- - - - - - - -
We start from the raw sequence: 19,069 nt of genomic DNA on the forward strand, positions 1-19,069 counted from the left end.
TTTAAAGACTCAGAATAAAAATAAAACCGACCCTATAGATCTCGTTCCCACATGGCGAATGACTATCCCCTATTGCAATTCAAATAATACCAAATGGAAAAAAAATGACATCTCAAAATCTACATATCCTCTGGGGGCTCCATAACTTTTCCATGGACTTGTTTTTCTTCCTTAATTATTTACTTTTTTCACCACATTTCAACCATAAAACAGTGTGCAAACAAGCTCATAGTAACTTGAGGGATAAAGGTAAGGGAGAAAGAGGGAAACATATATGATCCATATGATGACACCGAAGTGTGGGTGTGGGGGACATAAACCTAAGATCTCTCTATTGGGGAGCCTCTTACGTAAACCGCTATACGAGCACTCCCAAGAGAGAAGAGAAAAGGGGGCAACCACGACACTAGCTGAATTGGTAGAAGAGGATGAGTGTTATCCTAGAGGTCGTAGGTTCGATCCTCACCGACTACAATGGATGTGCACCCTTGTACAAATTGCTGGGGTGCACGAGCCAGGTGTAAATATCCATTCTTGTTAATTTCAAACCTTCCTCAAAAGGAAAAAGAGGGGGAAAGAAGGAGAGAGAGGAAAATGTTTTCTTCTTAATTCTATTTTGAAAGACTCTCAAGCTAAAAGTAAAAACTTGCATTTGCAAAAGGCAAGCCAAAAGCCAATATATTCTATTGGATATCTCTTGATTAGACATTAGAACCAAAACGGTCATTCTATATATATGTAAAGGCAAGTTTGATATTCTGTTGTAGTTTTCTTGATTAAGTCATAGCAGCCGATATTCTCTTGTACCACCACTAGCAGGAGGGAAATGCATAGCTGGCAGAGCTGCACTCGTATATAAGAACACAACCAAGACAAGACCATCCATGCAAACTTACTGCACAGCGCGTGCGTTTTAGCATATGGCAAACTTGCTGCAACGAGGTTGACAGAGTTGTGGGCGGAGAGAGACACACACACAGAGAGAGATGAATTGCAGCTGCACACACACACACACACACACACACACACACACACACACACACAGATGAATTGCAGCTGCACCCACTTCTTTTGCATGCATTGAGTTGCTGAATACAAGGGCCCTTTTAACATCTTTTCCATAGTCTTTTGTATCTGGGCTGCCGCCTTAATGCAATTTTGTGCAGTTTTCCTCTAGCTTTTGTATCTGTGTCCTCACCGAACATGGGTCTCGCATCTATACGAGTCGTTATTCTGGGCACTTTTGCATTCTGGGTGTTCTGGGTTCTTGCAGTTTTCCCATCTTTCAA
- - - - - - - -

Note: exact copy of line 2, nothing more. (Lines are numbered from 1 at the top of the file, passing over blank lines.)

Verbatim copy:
TTTAAAGACTCAGAATAAAAATAAAACCGACCCTATAGATCTCGTTCCCACATGGCGAATGACTATCCCCTATTGCAATTCAAATAATACCAAATGGAAAAAAAATGACATCTCAAAATCTACATATCCTCTGGGGGCTCCATAACTTTTCCATGGACTTGTTTTTCTTCCTTAATTATTTACTTTTTTCACCACATTTCAACCATAAAACAGTGTGCAAACAAGCTCATAGTAACTTGAGGGATAAAGGTAAGGGAGAAAGAGGGAAACATATATGATCCATATGATGACACCGAAGTGTGGGTGTGGGGGACATAAACCTAAGATCTCTCTATTGGGGAGCCTCTTACGTAAACCGCTATACGAGCACTCCCAAGAGAGAAGAGAAAAGGGGGCAACCACGACACTAGCTGAATTGGTAGAAGAGGATGAGTGTTATCCTAGAGGTCGTAGGTTCGATCCTCACCGACTACAATGGATGTGCACCCTTGTACAAATTGCTGGGGTGCACGAGCCAGGTGTAAATATCCATTCTTGTTAATTTCAAACCTTCCTCAAAAGGAAAAAGAGGGGGAAAGAAGGAGAGAGAGGAAAATGTTTTCTTCTTAATTCTATTTTGAAAGACTCTCAAGCTAAAAGTAAAAACTTGCATTTGCAAAAGGCAAGCCAAAAGCCAATATATTCTATTGGATATCTCTTGATTAGACATTAGAACCAAAACGGTCATTCTATATATATGTAAAGGCAAGTTTGATATTCTGTTGTAGTTTTCTTGATTAAGTCATAGCAGCCGATATTCTCTTGTACCACCACTAGCAGGAGGGAAATGCATAGCTGGCAGAGCTGCACTCGTATATAAGAACACAACCAAGACAAGACCATCCATGCAAACTTACTGCACAGCGCGTGCGTTTTAGCATATGGCAAACTTGCTGCAACGAGGTTGACAGAGTTGTGGGCGGAGAGAGACACACACACAGAGAGAGATGAATTGCAGCTGCACACACACACACACACACACACACACACACACACACACACACAGATGAATTGCAGCTGCACCCACTTCTTTTGCATGCATTGAGTTGCTGAATACAAGGGCCCTTTTAACATCTTTTCCATAGTCTTTTGTATCTGGGCTGCCGCCTTAATGCAATTTTGTGCAGTTTTCCTCTAGCTTTTGTATCTGTGTCCTCACCGAACATGGGTCTCGCATCTATACGAGTCGTTATTCTGGGCACTTTTGCATTCTGGGTGTTCTGGGTTCTTGCAGTTTTCCCATCTTTCAA